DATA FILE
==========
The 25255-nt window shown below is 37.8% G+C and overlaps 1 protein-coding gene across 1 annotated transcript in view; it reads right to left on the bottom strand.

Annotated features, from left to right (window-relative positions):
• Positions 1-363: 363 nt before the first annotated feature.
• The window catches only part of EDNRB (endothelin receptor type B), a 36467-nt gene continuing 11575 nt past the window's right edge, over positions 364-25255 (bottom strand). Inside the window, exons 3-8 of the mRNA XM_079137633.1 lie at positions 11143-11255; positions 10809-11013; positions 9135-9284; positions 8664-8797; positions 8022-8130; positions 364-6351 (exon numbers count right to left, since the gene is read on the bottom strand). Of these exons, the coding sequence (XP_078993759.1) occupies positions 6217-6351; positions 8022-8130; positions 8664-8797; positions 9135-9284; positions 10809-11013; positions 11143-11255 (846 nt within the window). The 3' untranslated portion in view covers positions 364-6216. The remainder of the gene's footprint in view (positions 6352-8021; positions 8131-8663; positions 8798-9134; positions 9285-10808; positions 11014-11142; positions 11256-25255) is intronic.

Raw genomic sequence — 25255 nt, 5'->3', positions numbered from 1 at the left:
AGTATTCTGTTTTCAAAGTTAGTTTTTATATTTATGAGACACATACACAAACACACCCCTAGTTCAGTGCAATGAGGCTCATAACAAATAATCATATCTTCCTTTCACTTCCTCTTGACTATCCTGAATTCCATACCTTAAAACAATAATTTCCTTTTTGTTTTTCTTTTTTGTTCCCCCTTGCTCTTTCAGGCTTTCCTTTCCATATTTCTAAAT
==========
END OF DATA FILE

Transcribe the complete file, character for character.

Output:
The 25255-nt window shown below is 37.8% G+C and overlaps 1 protein-coding gene across 1 annotated transcript in view; it reads right to left on the bottom strand.

Annotated features, from left to right (window-relative positions):
• Positions 1-363: 363 nt before the first annotated feature.
• The window catches only part of EDNRB (endothelin receptor type B), a 36467-nt gene continuing 11575 nt past the window's right edge, over positions 364-25255 (bottom strand). Inside the window, exons 3-8 of the mRNA XM_079137633.1 lie at positions 11143-11255; positions 10809-11013; positions 9135-9284; positions 8664-8797; positions 8022-8130; positions 364-6351 (exon numbers count right to left, since the gene is read on the bottom strand). Of these exons, the coding sequence (XP_078993759.1) occupies positions 6217-6351; positions 8022-8130; positions 8664-8797; positions 9135-9284; positions 10809-11013; positions 11143-11255 (846 nt within the window). The 3' untranslated portion in view covers positions 364-6216. The remainder of the gene's footprint in view (positions 6352-8021; positions 8131-8663; positions 8798-9134; positions 9285-10808; positions 11014-11142; positions 11256-25255) is intronic.

Raw genomic sequence — 25255 nt, 5'->3', positions numbered from 1 at the left:
AGTATTCTGTTTTCAAAGTTAGTTTTTATATTTATGAGACACATACACAAACACACCCCTAGTTCAGTGCAATGAGGCTCATAACAAATAATCATATCTTCCTTTCACTTCCTCTTGACTATCCTGAATTCCATACCTTAAAACAATAATTTCCTTTTTGTTTTTCTTTTTTGTTCCCCCTTGCTCTTTCAGGCTTTCCTTTCCATATTTCTAAAT